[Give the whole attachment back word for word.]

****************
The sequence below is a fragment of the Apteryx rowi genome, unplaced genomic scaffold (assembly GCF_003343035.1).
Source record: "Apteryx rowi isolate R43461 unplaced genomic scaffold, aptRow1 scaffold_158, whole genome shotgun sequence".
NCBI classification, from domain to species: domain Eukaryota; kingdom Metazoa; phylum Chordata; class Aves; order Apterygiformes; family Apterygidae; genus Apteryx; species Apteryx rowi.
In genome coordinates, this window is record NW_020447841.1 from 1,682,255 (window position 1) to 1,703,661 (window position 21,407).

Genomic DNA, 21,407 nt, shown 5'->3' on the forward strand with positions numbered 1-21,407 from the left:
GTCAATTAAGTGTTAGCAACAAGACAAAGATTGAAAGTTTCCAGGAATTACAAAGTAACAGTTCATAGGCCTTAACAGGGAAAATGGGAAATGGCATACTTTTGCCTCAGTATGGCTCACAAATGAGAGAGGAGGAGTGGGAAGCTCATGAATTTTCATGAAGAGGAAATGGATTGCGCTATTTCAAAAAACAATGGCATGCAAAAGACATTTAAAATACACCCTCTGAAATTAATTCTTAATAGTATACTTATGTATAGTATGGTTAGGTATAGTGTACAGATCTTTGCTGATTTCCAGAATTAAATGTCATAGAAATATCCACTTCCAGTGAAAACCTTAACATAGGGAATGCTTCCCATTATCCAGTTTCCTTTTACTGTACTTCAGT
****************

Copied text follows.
The sequence below is a fragment of the Apteryx rowi genome, unplaced genomic scaffold (assembly GCF_003343035.1).
Source record: "Apteryx rowi isolate R43461 unplaced genomic scaffold, aptRow1 scaffold_158, whole genome shotgun sequence".
NCBI classification, from domain to species: domain Eukaryota; kingdom Metazoa; phylum Chordata; class Aves; order Apterygiformes; family Apterygidae; genus Apteryx; species Apteryx rowi.
In genome coordinates, this window is record NW_020447841.1 from 1,682,255 (window position 1) to 1,703,661 (window position 21,407).

Genomic DNA, 21,407 nt, shown 5'->3' on the forward strand with positions numbered 1-21,407 from the left:
GTCAATTAAGTGTTAGCAACAAGACAAAGATTGAAAGTTTCCAGGAATTACAAAGTAACAGTTCATAGGCCTTAACAGGGAAAATGGGAAATGGCATACTTTTGCCTCAGTATGGCTCACAAATGAGAGAGGAGGAGTGGGAAGCTCATGAATTTTCATGAAGAGGAAATGGATTGCGCTATTTCAAAAAACAATGGCATGCAAAAGACATTTAAAATACACCCTCTGAAATTAATTCTTAATAGTATACTTATGTATAGTATGGTTAGGTATAGTGTACAGATCTTTGCTGATTTCCAGAATTAAATGTCATAGAAATATCCACTTCCAGTGAAAACCTTAACATAGGGAATGCTTCCCATTATCCAGTTTCCTTTTACTGTACTTCAGT